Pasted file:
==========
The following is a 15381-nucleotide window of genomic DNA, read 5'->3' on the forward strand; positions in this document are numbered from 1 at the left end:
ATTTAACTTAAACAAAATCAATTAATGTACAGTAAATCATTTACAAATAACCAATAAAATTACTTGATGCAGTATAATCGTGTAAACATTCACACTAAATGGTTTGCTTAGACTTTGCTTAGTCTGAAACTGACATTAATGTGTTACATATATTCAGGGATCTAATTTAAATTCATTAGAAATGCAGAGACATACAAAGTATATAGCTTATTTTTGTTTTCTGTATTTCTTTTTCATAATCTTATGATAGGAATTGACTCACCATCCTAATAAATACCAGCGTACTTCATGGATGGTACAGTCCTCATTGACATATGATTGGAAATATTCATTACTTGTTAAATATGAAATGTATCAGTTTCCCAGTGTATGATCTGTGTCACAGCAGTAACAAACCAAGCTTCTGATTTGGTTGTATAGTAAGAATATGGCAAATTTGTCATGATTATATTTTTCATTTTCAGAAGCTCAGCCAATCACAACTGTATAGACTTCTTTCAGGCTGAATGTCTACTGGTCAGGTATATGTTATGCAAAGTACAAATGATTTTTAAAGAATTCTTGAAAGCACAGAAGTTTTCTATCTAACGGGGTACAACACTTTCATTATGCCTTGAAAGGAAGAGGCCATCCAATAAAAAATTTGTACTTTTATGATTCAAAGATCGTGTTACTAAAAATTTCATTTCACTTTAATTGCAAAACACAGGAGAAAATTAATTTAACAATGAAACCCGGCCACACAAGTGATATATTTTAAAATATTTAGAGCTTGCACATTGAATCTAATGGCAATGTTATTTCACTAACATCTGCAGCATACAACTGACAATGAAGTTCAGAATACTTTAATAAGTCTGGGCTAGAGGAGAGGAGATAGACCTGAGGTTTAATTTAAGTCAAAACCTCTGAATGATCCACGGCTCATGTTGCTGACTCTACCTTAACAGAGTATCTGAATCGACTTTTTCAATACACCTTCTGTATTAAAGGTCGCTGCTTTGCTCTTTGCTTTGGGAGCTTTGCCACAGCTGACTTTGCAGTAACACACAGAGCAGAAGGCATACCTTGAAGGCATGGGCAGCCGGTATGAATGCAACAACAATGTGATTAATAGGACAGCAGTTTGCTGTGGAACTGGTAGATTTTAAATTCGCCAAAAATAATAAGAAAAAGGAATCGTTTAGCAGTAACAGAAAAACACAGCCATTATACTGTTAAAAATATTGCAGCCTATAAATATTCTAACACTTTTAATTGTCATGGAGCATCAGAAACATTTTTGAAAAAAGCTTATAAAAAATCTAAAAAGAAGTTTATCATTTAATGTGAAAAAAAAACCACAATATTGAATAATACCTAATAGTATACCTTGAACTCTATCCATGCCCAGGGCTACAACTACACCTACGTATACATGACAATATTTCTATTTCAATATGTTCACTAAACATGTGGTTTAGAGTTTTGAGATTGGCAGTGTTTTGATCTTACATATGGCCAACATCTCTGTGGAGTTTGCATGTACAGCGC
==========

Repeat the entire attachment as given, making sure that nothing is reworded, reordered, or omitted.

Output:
The following is a 15381-nucleotide window of genomic DNA, read 5'->3' on the forward strand; positions in this document are numbered from 1 at the left end:
ATTTAACTTAAACAAAATCAATTAATGTACAGTAAATCATTTACAAATAACCAATAAAATTACTTGATGCAGTATAATCGTGTAAACATTCACACTAAATGGTTTGCTTAGACTTTGCTTAGTCTGAAACTGACATTAATGTGTTACATATATTCAGGGATCTAATTTAAATTCATTAGAAATGCAGAGACATACAAAGTATATAGCTTATTTTTGTTTTCTGTATTTCTTTTTCATAATCTTATGATAGGAATTGACTCACCATCCTAATAAATACCAGCGTACTTCATGGATGGTACAGTCCTCATTGACATATGATTGGAAATATTCATTACTTGTTAAATATGAAATGTATCAGTTTCCCAGTGTATGATCTGTGTCACAGCAGTAACAAACCAAGCTTCTGATTTGGTTGTATAGTAAGAATATGGCAAATTTGTCATGATTATATTTTTCATTTTCAGAAGCTCAGCCAATCACAACTGTATAGACTTCTTTCAGGCTGAATGTCTACTGGTCAGGTATATGTTATGCAAAGTACAAATGATTTTTAAAGAATTCTTGAAAGCACAGAAGTTTTCTATCTAACGGGGTACAACACTTTCATTATGCCTTGAAAGGAAGAGGCCATCCAATAAAAAATTTGTACTTTTATGATTCAAAGATCGTGTTACTAAAAATTTCATTTCACTTTAATTGCAAAACACAGGAGAAAATTAATTTAACAATGAAACCCGGCCACACAAGTGATATATTTTAAAATATTTAGAGCTTGCACATTGAATCTAATGGCAATGTTATTTCACTAACATCTGCAGCATACAACTGACAATGAAGTTCAGAATACTTTAATAAGTCTGGGCTAGAGGAGAGGAGATAGACCTGAGGTTTAATTTAAGTCAAAACCTCTGAATGATCCACGGCTCATGTTGCTGACTCTACCTTAACAGAGTATCTGAATCGACTTTTTCAATACACCTTCTGTATTAAAGGTCGCTGCTTTGCTCTTTGCTTTGGGAGCTTTGCCACAGCTGACTTTGCAGTAACACACAGAGCAGAAGGCATACCTTGAAGGCATGGGCAGCCGGTATGAATGCAACAACAATGTGATTAATAGGACAGCAGTTTGCTGTGGAACTGGTAGATTTTAAATTCGCCAAAAATAATAAGAAAAAGGAATCGTTTAGCAGTAACAGAAAAACACAGCCATTATACTGTTAAAAATATTGCAGCCTATAAATATTCTAACACTTTTAATTGTCATGGAGCATCAGAAACATTTTTGAAAAAAGCTTATAAAAAATCTAAAAAGAAGTTTATCATTTAATGTGAAAAAAAAACCACAATATTGAATAATACCTAATAGTATACCTTGAACTCTATCCATGCCCAGGGCTACAACTACACCTACGTATACATGACAATATTTCTATTTCAATATGTTCACTAAACATGTGGTTTAGAGTTTTGAGATTGGCAGTGTTTTGATCTTACATATGGCCAACATCTCTGTGGAGTTTGCATGTACAGCGC